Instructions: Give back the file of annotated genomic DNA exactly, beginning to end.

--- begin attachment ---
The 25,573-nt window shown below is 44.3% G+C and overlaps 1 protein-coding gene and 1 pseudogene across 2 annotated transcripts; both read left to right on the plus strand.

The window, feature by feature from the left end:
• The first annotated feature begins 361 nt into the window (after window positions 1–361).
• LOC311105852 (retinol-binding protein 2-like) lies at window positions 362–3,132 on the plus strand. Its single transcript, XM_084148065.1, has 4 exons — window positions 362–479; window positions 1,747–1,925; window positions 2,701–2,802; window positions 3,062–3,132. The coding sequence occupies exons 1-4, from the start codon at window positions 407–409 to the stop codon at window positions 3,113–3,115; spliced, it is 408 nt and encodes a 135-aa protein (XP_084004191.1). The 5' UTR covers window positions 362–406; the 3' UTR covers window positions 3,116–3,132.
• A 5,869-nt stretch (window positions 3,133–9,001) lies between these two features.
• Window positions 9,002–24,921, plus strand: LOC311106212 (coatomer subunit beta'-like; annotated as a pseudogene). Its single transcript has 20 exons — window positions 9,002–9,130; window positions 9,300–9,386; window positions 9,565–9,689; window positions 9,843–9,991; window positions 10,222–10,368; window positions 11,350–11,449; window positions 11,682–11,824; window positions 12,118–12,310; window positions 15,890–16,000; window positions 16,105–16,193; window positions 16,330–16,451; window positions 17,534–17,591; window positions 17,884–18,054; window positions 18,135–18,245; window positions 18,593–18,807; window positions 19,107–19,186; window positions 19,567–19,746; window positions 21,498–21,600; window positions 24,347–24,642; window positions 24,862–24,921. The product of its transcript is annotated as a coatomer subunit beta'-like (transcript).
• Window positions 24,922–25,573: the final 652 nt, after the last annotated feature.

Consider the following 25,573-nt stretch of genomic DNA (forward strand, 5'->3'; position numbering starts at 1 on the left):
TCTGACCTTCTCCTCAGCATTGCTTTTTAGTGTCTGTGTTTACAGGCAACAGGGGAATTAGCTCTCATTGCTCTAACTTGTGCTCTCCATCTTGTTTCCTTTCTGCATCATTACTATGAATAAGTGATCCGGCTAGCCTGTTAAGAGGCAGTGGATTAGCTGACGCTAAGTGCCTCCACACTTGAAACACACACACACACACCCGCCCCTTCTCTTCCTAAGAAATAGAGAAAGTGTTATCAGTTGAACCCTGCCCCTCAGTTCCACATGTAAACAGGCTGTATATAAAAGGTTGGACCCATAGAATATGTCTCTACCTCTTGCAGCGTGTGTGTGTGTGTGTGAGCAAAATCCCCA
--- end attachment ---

The 25,573-nt window shown below is 44.3% G+C and overlaps 1 protein-coding gene and 1 pseudogene across 2 annotated transcripts; both read left to right on the plus strand.

The window, feature by feature from the left end:
• The first annotated feature begins 361 nt into the window (after window positions 1–361).
• LOC311105852 (retinol-binding protein 2-like) lies at window positions 362–3,132 on the plus strand. Its single transcript, XM_084148065.1, has 4 exons — window positions 362–479; window positions 1,747–1,925; window positions 2,701–2,802; window positions 3,062–3,132. The coding sequence occupies exons 1-4, from the start codon at window positions 407–409 to the stop codon at window positions 3,113–3,115; spliced, it is 408 nt and encodes a 135-aa protein (XP_084004191.1). The 5' UTR covers window positions 362–406; the 3' UTR covers window positions 3,116–3,132.
• A 5,869-nt stretch (window positions 3,133–9,001) lies between these two features.
• Window positions 9,002–24,921, plus strand: LOC311106212 (coatomer subunit beta'-like; annotated as a pseudogene). Its single transcript has 20 exons — window positions 9,002–9,130; window positions 9,300–9,386; window positions 9,565–9,689; window positions 9,843–9,991; window positions 10,222–10,368; window positions 11,350–11,449; window positions 11,682–11,824; window positions 12,118–12,310; window positions 15,890–16,000; window positions 16,105–16,193; window positions 16,330–16,451; window positions 17,534–17,591; window positions 17,884–18,054; window positions 18,135–18,245; window positions 18,593–18,807; window positions 19,107–19,186; window positions 19,567–19,746; window positions 21,498–21,600; window positions 24,347–24,642; window positions 24,862–24,921. The product of its transcript is annotated as a coatomer subunit beta'-like (transcript).
• Window positions 24,922–25,573: the final 652 nt, after the last annotated feature.

Consider the following 25,573-nt stretch of genomic DNA (forward strand, 5'->3'; position numbering starts at 1 on the left):
TCTGACCTTCTCCTCAGCATTGCTTTTTAGTGTCTGTGTTTACAGGCAACAGGGGAATTAGCTCTCATTGCTCTAACTTGTGCTCTCCATCTTGTTTCCTTTCTGCATCATTACTATGAATAAGTGATCCGGCTAGCCTGTTAAGAGGCAGTGGATTAGCTGACGCTAAGTGCCTCCACACTTGAAACACACACACACACACCCGCCCCTTCTCTTCCTAAGAAATAGAGAAAGTGTTATCAGTTGAACCCTGCCCCTCAGTTCCACATGTAAACAGGCTGTATATAAAAGGTTGGACCCATAGAATATGTCTCTACCTCTTGCAGCGTGTGTGTGTGTGTGTGAGCAAAATCCCCA